2015 - We have been selling our Herb Infused Vinegars and Jams under something called Cottage Law for a very long time now. Cottage law products are only allowed to be sold directly to the consumer and have to carry a notice that states, "Made in a cottage food operation that is not subject to Florida's food safety regulations. They cannot be sold on the shelves in a retail store, or used in a restaurant. In the past, we have had stores that were willing to carry our vinegar, and restaurants that were willing to buy it and even put it on their tables as a condiment. Unfortunately we were not able to take advantage of these exciting opportunities until we could produce our product commercially. The first obstacle in producing a commercial product, is that it has to be produced in a commercial kitchen. Home kitchens are not allowed to be permitted as commercial kitchens. We looked into renting space in a co-op kitchen and the cost was just too much for us to handle. What we really needed was to find a restaurant or commercial food operation that would allow us to use their kitchen after hours for a reasonable hourly rate. We had leads, recommendations from friends, and many broken promises... all leading to dead ends. We searched for a solution to this issue for two years to no avail, until finally, as if by fate, I met Jamie at Two Girls and a Grill restaurant in Fort Lauderdale. I was eating in the restaurant with my mom, and got such a great vibe from the place (and loved their food) that I went out on a limb and just told her about our product and struggles and asked if she would be willing to rent to us. She talked about it with her partner and they said YES!!! But it still wasn't easy. Our product had to go through something called process approval with the Florida Department of Agriculture, which took several weeks and many late nights and lots of paperwork. Then I had to pass the Food Safety Manager's Exam. Then came the highly dreaded inspection (in person) of our process and labels by the Department of Agriculture's representative, which I passed on 8/6/15. At last, this means that as soon as my permit comes in the mail... We can sell our products commercially!!!! I am so excited I can't even describe the feeling. Very soon now, our delicious jams and vinegars may be showing up at a restaurant or store near you. I will keep you posted as to the locations where our product is available.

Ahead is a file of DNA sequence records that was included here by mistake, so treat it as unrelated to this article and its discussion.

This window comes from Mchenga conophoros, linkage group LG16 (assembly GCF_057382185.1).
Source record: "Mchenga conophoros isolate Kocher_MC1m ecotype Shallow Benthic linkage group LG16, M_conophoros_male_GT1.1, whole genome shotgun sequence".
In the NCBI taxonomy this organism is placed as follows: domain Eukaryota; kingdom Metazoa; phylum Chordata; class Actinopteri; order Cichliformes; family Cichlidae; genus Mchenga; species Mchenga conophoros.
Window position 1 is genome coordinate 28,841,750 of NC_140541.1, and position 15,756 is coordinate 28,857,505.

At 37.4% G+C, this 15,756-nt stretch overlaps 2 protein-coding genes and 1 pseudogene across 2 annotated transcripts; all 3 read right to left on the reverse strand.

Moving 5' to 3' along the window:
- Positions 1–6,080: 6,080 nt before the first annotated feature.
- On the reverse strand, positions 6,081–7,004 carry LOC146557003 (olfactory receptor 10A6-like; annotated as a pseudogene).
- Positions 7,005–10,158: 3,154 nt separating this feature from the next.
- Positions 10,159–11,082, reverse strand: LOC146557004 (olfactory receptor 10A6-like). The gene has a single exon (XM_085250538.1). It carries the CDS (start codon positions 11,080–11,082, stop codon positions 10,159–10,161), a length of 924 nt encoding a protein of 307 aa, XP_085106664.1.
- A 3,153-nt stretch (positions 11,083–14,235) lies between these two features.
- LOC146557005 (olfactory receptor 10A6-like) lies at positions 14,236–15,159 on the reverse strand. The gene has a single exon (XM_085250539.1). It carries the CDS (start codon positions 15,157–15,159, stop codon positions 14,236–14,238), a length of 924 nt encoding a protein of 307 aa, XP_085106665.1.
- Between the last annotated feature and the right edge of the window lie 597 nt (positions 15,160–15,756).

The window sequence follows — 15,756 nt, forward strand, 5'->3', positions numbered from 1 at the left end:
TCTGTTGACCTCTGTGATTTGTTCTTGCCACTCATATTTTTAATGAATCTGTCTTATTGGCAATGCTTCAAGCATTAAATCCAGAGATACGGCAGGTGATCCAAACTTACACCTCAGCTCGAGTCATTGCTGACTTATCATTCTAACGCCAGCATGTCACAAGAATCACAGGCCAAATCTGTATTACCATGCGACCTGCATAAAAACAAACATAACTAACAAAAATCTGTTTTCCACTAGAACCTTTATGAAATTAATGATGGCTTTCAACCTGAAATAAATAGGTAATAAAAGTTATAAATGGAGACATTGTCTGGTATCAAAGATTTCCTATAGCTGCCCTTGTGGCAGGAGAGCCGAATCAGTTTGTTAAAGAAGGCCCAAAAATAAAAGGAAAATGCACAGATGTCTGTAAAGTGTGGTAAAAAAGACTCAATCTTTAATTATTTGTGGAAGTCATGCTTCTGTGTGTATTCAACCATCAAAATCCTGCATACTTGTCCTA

2016 - Our move the the farm is getting closer! We had a wonderful meeting with our local NRCS official. He was so encouraging and loved our farm plans. The NRCS gives grants for farmers to use the land in ways that conserve the land, the water, and in general the health of planet earth... practices we already intended to use! So excited to be working with this organization. http://www.nrcs.usda.gov/wps/portal/nrcs/site/national/home/ #TheCityMouseDreamsOfTheCountry
2017 - We Did it!!! We pulled up stakes in South Florida, sold the house, and moved to Live Oak. The city mouse doesn't need to dream of the country anymore. I post our progress and pictures on regularly so come by often to see the updates. #TheCityMouseDreamsOfTheCountry
2019 - We have our very own commercial kitchen now! #TheCityMouseDreamsOfTheCountry
2020 - COVID - We are so happy to have moved away from the city. We made it through, but my parents did get sick for quite a while. All's well that ends well though, we are very happy, have lots and lots of goats, have chicken and other kinds of babies almost all the time, Mina, Megan, and Zeuse are the big dogs on campus, and late in 2020, we had a beautiful litter of puppies destined for homes of their own. The peacocks still come and go. See our social media for more posts.